Southeast Aerospace, Garmin, and Peregrine have recently announced that their new product, the Garmin GI 275 3.125-inch round display Electronic Flight Instrument, has been approved by the Federal Aviation Administration for installation on Part 25 aircraft. This instrument promises to be a cost-effective replacement of both mechanical and electronic standby instruments.
The benefits of this upgraded cockpit instrument are best summarized by Luke Gomoll, an Aircraft Sales Representative for Southeast Aerospace. He explained, “The Garmin GI 275 ESI elevates the cockpit. Display clarity, brightness, data presentation, and data accuracy are all leveled up massively with the GI 275 compared to legacy electronic standby instruments. Obsolescence of older ESIs is really a secondary reason to upgrade to the GI 275, and we think that the GI 275 ESI has enough merit on its own to justify upgrades of non-obsolete equipment as well.”
This new instrument has virtually all of the features of its predecessor, including traditional knob controls, while now offering a modernized look and a glass touchscreen display that is readable even in intense sunlight. Despite advancements like this, it can still be mounted in the cockpit in a standard 3 ⅛-inch round cut out. In addition to its touchscreen, the GI 275 is also compatible with more than 1,000 aircraft models. It displays attitude while saving weight and costs associated with maintenance, since the attitude indicator is driven by ADAHARS rather than a heavier vacuum pump. Furthermore, it displays altitude and airspeed (integrated into one display), connects cockpits to built-in Wi-Fi, features Bluetooth technology, and boasts an hour worth of backup battery power. This improved device can also be integrated with autopilot while providing precise information regarding an aircraft’s location and position.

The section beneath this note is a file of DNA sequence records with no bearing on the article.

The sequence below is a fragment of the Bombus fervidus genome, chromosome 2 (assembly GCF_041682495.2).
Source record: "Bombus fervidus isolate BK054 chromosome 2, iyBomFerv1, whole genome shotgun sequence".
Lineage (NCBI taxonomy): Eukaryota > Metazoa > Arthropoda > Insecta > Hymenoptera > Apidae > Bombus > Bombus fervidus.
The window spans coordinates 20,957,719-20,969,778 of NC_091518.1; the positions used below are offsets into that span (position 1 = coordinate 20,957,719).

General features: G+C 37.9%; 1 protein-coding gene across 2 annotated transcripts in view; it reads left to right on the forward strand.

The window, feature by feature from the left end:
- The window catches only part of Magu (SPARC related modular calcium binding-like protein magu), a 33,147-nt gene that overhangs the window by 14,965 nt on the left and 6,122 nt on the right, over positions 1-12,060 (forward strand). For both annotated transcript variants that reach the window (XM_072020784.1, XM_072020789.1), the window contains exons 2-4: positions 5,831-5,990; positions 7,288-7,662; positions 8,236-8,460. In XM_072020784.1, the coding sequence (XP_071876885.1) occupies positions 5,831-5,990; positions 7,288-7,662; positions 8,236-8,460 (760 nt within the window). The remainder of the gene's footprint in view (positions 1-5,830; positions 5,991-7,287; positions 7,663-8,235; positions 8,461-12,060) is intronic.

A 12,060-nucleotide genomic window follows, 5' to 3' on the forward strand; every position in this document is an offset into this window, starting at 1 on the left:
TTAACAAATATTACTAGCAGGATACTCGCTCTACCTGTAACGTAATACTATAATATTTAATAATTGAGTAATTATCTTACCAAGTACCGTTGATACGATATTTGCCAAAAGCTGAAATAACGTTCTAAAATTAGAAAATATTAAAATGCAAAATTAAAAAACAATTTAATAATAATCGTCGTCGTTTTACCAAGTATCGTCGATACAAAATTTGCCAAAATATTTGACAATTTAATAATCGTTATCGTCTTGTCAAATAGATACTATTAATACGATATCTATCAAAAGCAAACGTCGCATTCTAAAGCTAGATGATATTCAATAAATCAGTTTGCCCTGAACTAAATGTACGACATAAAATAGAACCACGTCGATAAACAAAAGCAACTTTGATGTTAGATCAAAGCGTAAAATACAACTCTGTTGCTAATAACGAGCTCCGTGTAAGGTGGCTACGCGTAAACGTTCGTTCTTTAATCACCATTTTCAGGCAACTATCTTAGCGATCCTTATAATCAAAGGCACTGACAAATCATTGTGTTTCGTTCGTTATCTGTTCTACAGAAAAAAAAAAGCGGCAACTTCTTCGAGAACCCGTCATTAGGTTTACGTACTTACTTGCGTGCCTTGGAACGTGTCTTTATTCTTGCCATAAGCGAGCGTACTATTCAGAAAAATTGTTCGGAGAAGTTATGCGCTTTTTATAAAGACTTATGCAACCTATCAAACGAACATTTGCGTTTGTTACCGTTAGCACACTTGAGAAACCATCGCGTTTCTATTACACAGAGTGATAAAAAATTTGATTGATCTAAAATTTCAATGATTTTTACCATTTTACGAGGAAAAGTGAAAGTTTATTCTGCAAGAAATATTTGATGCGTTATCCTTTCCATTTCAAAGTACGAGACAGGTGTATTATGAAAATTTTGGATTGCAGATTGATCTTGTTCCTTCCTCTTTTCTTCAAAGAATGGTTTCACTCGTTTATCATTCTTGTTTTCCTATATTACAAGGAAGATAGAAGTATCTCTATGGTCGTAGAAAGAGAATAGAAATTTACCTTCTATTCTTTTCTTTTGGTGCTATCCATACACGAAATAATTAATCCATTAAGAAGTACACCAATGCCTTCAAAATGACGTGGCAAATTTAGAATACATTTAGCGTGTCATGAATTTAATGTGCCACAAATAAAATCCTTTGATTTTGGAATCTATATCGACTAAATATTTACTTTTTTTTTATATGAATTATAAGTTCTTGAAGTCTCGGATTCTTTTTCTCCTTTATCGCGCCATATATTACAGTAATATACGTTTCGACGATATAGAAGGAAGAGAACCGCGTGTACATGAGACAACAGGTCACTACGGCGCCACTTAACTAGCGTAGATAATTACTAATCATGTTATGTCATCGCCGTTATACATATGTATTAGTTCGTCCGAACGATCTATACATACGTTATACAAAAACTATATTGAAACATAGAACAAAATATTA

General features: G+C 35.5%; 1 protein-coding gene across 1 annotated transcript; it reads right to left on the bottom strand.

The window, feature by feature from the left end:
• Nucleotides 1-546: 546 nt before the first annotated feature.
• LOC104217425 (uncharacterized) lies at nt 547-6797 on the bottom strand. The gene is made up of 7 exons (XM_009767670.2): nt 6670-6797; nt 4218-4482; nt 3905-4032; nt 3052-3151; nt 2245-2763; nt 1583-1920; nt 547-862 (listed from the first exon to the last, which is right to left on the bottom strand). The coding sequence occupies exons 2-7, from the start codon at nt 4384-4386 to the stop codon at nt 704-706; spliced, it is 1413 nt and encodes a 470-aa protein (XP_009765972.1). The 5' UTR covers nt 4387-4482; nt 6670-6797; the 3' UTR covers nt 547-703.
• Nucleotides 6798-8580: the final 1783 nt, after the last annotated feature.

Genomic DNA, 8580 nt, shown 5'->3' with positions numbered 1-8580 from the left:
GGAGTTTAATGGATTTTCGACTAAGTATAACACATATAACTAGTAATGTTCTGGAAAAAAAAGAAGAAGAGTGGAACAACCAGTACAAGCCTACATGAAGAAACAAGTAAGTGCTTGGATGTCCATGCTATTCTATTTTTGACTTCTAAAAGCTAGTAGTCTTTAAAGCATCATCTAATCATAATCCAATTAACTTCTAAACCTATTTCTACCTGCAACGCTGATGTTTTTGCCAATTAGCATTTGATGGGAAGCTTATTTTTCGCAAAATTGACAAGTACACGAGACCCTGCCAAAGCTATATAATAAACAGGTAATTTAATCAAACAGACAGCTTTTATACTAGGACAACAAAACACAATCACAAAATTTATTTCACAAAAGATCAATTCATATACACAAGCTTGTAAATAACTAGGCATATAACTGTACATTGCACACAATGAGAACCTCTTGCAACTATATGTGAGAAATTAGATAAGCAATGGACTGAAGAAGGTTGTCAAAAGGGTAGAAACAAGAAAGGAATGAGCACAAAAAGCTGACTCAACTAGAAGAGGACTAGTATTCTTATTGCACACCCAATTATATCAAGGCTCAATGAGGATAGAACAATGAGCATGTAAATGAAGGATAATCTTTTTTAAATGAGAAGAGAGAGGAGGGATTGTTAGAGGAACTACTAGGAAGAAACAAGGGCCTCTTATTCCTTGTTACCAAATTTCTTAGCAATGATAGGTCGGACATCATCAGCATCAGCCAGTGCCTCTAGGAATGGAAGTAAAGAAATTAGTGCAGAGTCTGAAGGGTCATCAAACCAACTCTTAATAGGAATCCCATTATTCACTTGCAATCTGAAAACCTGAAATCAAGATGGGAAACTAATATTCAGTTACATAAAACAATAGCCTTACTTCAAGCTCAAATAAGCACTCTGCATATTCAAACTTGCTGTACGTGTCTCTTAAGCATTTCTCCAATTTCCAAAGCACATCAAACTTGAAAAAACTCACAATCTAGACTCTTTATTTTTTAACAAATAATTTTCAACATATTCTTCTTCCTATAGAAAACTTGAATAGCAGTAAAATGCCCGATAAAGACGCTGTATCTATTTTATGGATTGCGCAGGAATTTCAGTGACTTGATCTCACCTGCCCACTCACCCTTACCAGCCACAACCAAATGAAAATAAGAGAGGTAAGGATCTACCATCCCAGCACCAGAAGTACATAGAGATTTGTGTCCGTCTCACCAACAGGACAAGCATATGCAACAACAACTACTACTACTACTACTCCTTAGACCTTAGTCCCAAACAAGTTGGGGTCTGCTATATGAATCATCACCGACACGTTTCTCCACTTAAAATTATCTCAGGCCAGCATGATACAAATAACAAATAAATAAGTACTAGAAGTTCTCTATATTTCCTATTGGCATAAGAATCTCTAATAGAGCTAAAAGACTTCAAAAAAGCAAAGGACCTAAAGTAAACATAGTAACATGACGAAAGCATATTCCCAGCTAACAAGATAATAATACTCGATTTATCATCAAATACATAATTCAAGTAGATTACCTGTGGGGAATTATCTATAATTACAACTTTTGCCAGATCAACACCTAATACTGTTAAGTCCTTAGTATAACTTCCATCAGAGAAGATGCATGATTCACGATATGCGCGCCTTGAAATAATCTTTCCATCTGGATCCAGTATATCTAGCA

The Garmin GI 275 can help under challenging circumstances for pilots. If paired with the GTN Xi series navigator, it enables Smart Glide. In the event of an engine failure, this program can help pilots land by finding nearby airports and creating a direct route for a timely and safe touchdown. Furthermore, it accepts speed and distance indications along with inputs for VOR/LOC.
Moving forward, the Garmin GI 275 will be able to replace aging ESI instruments on a variety of Part 25 aircraft. While this aircraft category includes larger types like the Boeing 737 and Airbus A320 family, it also includes a considerable amount of business jets like the Cessna Citation 550/560/560XL, the Gulfstream G200/GIV/GV, the Falcon 50, Lear 60, and many more. Because this instrument is mounted on the cockpits of a wide variety of aircraft, it seems operators, pilots, and passengers alike can enjoy the cost efficiency, convenience, and safety this new instrument has to offer the industry.
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